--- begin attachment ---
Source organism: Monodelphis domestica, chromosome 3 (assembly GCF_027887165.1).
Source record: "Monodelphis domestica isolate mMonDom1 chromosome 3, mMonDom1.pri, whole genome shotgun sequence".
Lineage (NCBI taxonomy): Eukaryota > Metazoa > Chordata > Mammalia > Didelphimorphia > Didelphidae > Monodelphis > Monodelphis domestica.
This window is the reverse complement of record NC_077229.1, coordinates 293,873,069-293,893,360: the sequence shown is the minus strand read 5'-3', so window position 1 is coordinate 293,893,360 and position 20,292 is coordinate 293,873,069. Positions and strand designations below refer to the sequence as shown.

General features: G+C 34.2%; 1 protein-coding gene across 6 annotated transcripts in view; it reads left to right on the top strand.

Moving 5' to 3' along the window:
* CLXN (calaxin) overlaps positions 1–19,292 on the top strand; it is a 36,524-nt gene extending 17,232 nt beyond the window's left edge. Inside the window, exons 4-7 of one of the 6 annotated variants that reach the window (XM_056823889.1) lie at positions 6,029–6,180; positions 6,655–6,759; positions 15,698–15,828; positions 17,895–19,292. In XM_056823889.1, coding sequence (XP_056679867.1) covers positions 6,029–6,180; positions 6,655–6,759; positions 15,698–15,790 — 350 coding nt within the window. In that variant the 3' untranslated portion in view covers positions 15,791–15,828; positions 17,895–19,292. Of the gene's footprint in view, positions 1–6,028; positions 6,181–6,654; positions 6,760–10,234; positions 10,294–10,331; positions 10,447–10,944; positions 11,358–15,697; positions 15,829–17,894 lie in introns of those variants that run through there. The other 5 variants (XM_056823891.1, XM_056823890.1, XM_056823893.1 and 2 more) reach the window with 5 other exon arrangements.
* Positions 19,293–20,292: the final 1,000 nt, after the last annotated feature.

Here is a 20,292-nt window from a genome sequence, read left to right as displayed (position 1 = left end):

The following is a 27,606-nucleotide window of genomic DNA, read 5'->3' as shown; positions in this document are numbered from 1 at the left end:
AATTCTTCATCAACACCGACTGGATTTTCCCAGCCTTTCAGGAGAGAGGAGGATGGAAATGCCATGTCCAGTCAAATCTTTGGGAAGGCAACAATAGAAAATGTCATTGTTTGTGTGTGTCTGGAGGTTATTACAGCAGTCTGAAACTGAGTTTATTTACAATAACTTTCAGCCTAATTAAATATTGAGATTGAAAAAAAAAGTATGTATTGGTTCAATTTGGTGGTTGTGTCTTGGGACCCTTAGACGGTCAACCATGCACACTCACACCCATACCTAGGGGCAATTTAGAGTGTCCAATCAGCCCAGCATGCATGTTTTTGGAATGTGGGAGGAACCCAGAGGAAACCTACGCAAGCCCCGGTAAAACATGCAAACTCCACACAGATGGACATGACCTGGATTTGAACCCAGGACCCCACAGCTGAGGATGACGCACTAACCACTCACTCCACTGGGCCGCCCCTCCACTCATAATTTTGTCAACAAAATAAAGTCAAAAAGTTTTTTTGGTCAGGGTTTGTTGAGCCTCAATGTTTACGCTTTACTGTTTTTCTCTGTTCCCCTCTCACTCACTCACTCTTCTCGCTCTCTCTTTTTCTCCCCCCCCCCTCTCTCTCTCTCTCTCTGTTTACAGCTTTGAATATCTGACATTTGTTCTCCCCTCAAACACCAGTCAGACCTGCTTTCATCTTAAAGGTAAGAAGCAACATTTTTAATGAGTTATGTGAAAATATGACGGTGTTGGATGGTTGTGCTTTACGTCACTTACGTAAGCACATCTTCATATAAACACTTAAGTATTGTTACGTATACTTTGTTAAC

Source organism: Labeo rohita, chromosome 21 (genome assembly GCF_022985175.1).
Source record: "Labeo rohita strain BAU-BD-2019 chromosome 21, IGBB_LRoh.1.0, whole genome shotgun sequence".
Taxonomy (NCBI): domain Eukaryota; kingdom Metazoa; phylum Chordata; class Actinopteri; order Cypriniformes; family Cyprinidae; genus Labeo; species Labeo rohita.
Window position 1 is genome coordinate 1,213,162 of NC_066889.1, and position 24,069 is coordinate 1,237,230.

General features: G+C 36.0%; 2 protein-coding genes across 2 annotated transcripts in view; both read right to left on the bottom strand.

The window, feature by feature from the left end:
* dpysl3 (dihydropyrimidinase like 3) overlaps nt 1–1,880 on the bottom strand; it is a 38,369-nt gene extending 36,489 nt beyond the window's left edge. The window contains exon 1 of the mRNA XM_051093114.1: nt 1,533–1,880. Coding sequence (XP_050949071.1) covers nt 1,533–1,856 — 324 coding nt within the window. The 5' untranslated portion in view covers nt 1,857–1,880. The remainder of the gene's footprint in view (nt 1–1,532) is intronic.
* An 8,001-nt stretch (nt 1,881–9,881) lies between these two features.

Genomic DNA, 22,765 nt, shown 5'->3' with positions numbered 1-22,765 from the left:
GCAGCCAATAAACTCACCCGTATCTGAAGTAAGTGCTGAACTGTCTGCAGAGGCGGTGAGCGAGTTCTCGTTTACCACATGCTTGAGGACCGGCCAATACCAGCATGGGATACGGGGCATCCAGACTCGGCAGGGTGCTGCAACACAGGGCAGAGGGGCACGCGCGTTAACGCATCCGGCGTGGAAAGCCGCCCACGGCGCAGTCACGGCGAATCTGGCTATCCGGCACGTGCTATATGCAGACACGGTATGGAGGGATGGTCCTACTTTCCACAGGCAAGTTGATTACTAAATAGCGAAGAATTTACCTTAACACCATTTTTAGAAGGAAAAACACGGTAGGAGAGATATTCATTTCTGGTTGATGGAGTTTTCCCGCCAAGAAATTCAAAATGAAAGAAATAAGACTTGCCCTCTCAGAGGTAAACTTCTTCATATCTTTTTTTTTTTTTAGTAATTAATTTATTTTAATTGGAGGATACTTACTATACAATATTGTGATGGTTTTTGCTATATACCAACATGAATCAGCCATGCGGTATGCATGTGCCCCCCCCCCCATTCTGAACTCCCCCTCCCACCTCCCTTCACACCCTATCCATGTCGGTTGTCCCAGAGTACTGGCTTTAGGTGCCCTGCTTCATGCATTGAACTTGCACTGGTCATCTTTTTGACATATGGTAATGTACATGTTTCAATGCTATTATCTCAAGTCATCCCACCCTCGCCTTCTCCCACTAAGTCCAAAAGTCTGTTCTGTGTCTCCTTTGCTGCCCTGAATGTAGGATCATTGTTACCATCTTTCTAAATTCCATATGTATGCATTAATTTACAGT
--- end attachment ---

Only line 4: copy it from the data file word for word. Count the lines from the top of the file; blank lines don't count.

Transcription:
This window is the reverse complement of record NC_077229.1, coordinates 293,873,069-293,893,360: the sequence shown is the minus strand read 5'-3', so window position 1 is coordinate 293,893,360 and position 20,292 is coordinate 293,873,069. Positions and strand designations below refer to the sequence as shown.